Remembrance Day 2015

As we freely  travel around this great country of ours we are reminded of the great sacrifices made by so many during the two world wars through the many memorials and monuments erected to commemorate these events.

There are also some far more obscure reminders that are slowly fading from memory, and their former physical presence torn down or naturally decaying.

Just back from a trip to northern Ontario I had the chance to visit one of these places.

One of the 40 Canadian prisoner of war camps was located In Red Rock, Ontario and operated between 1940-1941. This particular camp also had a satellite labour camp in the bush about 25 miles north of the town of Dorion on the Wolf River system. The camp was a logging camp and prisoners were sent here and put to work.

There was little chance of escape from these camps as they were so far in the bush there was no place to go and basic survival would have been a key issue. The other side of this is that they were treated and housed so well few or none wanted to escape, an interesting read about his here:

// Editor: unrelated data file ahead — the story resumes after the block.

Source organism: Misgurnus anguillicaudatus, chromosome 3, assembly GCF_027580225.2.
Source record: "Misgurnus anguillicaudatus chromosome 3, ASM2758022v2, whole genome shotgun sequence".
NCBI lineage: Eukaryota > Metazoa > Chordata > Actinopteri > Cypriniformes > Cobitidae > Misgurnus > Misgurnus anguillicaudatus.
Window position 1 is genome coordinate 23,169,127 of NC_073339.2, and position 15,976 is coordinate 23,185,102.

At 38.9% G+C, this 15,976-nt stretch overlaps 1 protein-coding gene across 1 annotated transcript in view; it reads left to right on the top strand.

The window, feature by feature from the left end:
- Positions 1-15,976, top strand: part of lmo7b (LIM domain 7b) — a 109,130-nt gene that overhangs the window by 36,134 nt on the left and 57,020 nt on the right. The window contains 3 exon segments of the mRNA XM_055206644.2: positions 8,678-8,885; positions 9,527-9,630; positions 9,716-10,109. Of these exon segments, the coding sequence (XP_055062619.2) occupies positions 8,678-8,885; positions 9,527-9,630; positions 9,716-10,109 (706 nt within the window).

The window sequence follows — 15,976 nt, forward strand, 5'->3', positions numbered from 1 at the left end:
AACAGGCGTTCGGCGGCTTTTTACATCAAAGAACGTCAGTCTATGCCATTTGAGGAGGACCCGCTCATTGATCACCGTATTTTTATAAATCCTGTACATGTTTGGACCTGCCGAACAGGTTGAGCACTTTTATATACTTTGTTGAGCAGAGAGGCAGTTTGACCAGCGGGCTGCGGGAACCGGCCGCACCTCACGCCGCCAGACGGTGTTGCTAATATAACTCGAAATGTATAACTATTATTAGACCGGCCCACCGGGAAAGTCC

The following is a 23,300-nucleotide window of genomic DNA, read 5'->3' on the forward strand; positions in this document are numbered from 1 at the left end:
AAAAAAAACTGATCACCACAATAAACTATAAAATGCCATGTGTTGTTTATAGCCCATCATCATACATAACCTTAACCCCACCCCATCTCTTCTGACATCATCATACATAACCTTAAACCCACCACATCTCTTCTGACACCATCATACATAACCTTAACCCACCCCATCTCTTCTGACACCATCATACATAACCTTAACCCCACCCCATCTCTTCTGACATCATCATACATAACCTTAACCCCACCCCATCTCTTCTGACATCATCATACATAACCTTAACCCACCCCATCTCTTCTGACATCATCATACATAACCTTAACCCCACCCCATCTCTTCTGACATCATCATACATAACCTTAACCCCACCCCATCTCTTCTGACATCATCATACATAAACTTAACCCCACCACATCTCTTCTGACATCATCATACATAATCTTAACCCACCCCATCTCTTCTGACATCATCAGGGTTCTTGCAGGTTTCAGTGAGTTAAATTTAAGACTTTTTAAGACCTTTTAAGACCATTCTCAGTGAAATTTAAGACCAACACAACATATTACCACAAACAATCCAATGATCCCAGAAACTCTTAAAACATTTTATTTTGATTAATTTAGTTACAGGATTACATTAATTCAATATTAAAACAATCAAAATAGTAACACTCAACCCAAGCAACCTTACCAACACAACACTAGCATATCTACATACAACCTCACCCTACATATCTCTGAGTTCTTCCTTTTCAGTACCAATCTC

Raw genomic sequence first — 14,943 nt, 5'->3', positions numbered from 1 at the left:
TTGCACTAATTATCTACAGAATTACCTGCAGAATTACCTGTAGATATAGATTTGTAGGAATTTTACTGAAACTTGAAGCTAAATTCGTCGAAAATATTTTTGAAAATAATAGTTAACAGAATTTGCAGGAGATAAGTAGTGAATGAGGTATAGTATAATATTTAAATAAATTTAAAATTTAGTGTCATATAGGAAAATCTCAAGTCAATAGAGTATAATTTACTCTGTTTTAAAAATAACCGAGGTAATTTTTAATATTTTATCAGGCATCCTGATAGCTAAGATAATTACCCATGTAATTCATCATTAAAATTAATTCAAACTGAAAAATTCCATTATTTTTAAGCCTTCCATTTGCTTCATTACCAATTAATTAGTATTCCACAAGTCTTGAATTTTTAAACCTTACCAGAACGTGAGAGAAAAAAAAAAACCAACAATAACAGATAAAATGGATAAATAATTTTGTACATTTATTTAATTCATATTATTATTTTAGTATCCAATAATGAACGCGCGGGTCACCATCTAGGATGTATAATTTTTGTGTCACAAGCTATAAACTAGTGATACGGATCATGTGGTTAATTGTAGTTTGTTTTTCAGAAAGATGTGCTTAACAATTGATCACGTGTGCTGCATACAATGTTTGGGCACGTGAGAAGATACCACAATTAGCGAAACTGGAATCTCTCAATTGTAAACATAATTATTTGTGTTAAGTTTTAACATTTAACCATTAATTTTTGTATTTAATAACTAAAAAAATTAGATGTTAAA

https://legionmagazine.com/en/2012/03/the-happiest-prisoners/

Little remains of the camp today, the buildings are all gone, the clearings slowly growing over. I found a few remains from the cookhouse, old tin cans, a piece of the an old cook stove, some broken bottles and dishes.

The camp itself was located on the top of an escarpment, a small tributary of the Wolf River flows over the escarpment at Talking Falls. A truly beautiful small waterfalls with a straight drop cascade of about 70 feet that you can actually walk behind. I was told that the remains of a log structure visible in the first photo was once a sauna. The stream then flows out in to a series of ponds which apparently holds some very nice brook trout.

Seems these POW’s were dropped in to a little bit of paradise.

Talking Falls

Talking Falls

A couple of alternate views of the falls:

Talking Falls

Talking Falls

Talking Falls

Talking Falls

In retrospect a far cry from how our POW’s were treated. (An uncle returned weighing only 75 pounds on being liberated and barely surviving after forced “death marches”)

So on this remembrance day I am very grateful to the greatest generation who fought for our freedom and have provided us with the opportunity to explore such beautiful places.

Lest we forget.

 

 

 

 

 

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